Back in 2009 when I was writing a bi-weekly column for the Food24 website, I wrote a piece called The Shock of the New, all about a document called the Flavour Forecast brought out annually by American spice company McCormick (known as the ubiquitous Schwartz spices here in the UK). The Flavour Forecast is the result of a year of culinary exploration, data discovery, and insight development by an international group of McCormick experts, including chefs, sensory scientists, trend trackers and food technologists. The objective is to identify the trends and flavours in food and cooking worldwide, and then to hold a global to pool their insights and establish a limited number of global themes which seem to be emerging in locations as diverse as Asia, Australia, Europe, Africa, Latin America and North America. Back in 2009. I found some of the trendy flavour combination listed to be less-than-earth-shattering (strawberries and balsamic vinegar); others were already familiar to South African palates, if not the rest of the world (apricot and saffron); and yet others just downright wrong (eel ice-cream). But what I did not guess that I would be asked to help announce the Flavour Forecasts’ release a couple of years later.
Today, 6 December 2012, marks the release of the McCormick 2013 Flavour Forecast in the USA, presumably to some culinary fanfare, and once again the team has put together a shortlist of globally identified food trends. For 2013, these are:
|NO APOLOGIES NECESSARY||Diving headfirst into sumptuous flavors to enjoy the gratification of a momentary escape|
|PERSONALLY HANDCRAFTED||A hands-on approach to showcasing the very best of ourselves|
|EMPOWERED EATING||Creating health and wellness harmony through a highly personalized, flexible approach|
|HIDDEN POTENTIAL||A waste-not mentality, uncovering the fullest flavors from every last part of the ingredient|
|GLOBAL MY WAY||Discovering the unlimited flavor possibilities of global ingredients, beyond traditional roles in “ethnic” cuisines|
To accompany this, there are also some intriguing recipes which they have developed in line with each of these broad trends: apple sage tarte tatin; rosemary-smoked tomato jam with poached eggs; Chinese dumplings with dukkah sauce; or baked Brie with cajeta, fruit and nuts.
I debated whether to make one of the recipes provided, or whether to simply take my inspiration from the broad themes identified. I have been an adherent of the “Hidden Potential” trend for ages, living by the motto of waste not want not and going so far as to lug back big bags of woody asparagus ends from Somerset to make a creamy asparagus soup; or slow-cooking odd cuts like oxtail to make a delicious oxtail stew. But in the end I decided to go with the theme of Global, My Way – because I have been an adherent of this for the longest time, starting with my very first post of boerewors and butternut risotto which fused South African ingredients with Italian cuisine. This time round, I took the classic middle-Eastern chickpea dip hummus and spiced it up with a unique South African spice blend called chakalaka. The spice is used to season the eponymous chakalaka relish, consisting of tomatoes, peppers and beans and it consists of a blend of dried peppersm chillies and other spices – in fact, when you open the packet it smells like slicing into a tart green pepper! The end result was revelatory, firstly because once you make your own hummus you will never want the store-bought variety again; and secondly because the spicy kick of the chakalaka really lifts the flavour of the hummus to new delectable heights. I served it with tender seared lamb steaks to groans of pleasure from my husband. Global, my way; delicious in every way.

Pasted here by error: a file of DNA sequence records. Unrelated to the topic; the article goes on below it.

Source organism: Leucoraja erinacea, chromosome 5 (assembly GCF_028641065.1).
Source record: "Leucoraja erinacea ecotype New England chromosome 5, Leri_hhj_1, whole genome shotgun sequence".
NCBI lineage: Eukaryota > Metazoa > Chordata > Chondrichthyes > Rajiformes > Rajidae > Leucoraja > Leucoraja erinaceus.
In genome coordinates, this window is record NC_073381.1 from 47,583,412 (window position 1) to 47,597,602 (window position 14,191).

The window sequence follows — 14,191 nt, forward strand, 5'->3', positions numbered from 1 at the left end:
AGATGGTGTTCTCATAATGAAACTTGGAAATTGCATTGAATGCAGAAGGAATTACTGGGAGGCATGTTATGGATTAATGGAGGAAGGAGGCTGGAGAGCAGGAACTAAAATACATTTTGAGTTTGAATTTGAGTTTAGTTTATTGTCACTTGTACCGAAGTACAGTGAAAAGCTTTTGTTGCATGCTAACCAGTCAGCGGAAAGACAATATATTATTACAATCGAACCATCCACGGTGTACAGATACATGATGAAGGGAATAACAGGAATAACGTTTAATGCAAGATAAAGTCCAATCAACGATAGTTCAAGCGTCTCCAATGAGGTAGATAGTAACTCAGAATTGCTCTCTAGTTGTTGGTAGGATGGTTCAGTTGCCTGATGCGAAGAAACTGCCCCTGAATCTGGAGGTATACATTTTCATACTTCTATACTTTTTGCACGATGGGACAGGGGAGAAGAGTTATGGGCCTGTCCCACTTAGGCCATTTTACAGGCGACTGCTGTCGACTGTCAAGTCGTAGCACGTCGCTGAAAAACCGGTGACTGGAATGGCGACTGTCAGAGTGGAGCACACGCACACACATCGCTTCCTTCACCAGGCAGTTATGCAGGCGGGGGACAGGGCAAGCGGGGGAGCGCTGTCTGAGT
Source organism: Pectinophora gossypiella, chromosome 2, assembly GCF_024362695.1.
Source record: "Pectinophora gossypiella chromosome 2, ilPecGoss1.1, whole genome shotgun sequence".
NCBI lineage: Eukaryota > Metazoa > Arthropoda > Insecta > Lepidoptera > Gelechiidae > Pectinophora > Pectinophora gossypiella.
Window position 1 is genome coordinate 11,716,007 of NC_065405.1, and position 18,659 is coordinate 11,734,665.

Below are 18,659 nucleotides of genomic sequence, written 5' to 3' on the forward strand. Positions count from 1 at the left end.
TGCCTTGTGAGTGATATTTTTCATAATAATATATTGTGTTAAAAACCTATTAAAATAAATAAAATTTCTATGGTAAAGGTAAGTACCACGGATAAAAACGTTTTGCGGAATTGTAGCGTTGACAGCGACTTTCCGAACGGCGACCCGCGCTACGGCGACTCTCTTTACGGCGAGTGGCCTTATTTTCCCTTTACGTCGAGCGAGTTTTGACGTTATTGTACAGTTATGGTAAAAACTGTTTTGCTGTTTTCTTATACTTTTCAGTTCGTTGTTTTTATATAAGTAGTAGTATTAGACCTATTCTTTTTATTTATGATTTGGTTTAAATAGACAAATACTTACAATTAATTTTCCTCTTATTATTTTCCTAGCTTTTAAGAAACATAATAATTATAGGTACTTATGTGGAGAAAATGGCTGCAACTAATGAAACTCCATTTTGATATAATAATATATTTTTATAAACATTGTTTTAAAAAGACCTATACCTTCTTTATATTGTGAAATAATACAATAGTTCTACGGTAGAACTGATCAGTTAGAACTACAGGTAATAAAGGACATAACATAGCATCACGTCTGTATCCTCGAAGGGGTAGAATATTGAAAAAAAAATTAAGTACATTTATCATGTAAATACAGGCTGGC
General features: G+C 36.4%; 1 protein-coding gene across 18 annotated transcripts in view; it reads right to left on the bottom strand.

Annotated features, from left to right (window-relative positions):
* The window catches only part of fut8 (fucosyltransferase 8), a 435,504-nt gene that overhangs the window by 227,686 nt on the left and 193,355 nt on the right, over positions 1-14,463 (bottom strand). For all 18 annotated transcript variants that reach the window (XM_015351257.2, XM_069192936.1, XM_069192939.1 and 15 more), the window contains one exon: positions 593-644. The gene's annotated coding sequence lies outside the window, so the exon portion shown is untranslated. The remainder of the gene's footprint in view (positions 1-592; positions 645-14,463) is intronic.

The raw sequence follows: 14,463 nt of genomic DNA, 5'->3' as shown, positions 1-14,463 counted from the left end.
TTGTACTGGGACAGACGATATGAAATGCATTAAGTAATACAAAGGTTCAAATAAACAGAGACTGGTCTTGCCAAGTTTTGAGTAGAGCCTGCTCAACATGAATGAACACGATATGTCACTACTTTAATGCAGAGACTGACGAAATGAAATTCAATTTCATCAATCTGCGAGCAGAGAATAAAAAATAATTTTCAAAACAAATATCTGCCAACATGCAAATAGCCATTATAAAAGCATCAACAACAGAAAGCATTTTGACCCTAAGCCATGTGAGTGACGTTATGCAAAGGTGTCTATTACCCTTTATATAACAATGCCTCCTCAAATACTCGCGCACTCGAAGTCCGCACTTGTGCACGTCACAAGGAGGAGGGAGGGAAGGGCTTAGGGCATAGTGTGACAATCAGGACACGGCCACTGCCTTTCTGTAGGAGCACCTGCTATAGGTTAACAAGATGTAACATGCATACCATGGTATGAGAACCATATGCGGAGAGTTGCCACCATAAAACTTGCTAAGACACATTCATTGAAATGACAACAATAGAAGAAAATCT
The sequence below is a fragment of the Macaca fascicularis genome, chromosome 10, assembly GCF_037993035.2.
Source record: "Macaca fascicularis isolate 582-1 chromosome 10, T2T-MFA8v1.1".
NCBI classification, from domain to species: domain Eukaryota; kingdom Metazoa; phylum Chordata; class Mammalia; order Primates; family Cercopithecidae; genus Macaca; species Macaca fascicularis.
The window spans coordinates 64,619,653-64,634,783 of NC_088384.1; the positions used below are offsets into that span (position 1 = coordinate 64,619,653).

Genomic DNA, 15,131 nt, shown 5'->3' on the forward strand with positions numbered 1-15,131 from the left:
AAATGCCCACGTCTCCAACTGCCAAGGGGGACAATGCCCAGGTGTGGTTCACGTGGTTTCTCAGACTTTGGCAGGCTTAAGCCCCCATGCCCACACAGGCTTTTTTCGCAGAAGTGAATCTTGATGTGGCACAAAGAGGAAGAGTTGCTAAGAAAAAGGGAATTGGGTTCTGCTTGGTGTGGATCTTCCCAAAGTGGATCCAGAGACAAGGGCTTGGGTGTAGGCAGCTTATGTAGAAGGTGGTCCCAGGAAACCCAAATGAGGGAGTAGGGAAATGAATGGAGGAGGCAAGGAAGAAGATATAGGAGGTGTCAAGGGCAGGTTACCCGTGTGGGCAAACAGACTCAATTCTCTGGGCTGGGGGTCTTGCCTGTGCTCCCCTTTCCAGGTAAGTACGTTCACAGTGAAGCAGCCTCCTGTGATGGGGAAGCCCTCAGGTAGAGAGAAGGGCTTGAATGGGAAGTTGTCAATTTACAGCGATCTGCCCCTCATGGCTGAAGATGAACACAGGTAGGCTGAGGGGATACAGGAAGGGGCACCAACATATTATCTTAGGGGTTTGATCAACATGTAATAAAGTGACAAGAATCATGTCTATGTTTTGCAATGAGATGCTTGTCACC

DISCLOSURE: This post was sponsored by McCormick Flavour Forecast but the recipe, images and all opinions are my own.
- 1x400g tin chickpeas
- 125ml of the liquid drained from the tin of chickpeas
- 4 tsp lemon juice
- 2 cloves garlic, crushed
- 1.5 tsp tahini
- ¼ tsp
- Robertsons chakalaka spice
- (or substitute a similar local spice)
- Drain the chickpeas but reserve the liquid.
- Place the drained chickpeas, garlic, lemon juice, tahini and chakalaka spice in a blender, then add 125ml of the reserved chickpea liquid. Pulse until the desired consistency has been reached (I like to leave a few larger bits in mine, rather than processing it to a totally smooth paste). Check for seasoning and add salt or more chakalaka spice as desired.
Don’t forget to enter my giveaway this week – you could stand the chance to win a box of Bluebasil brownies – the best gourmet brownies I have ever tasted with flavours like Rudolph Rumnut and Chocwork Orange! Closes midnight on 11 December.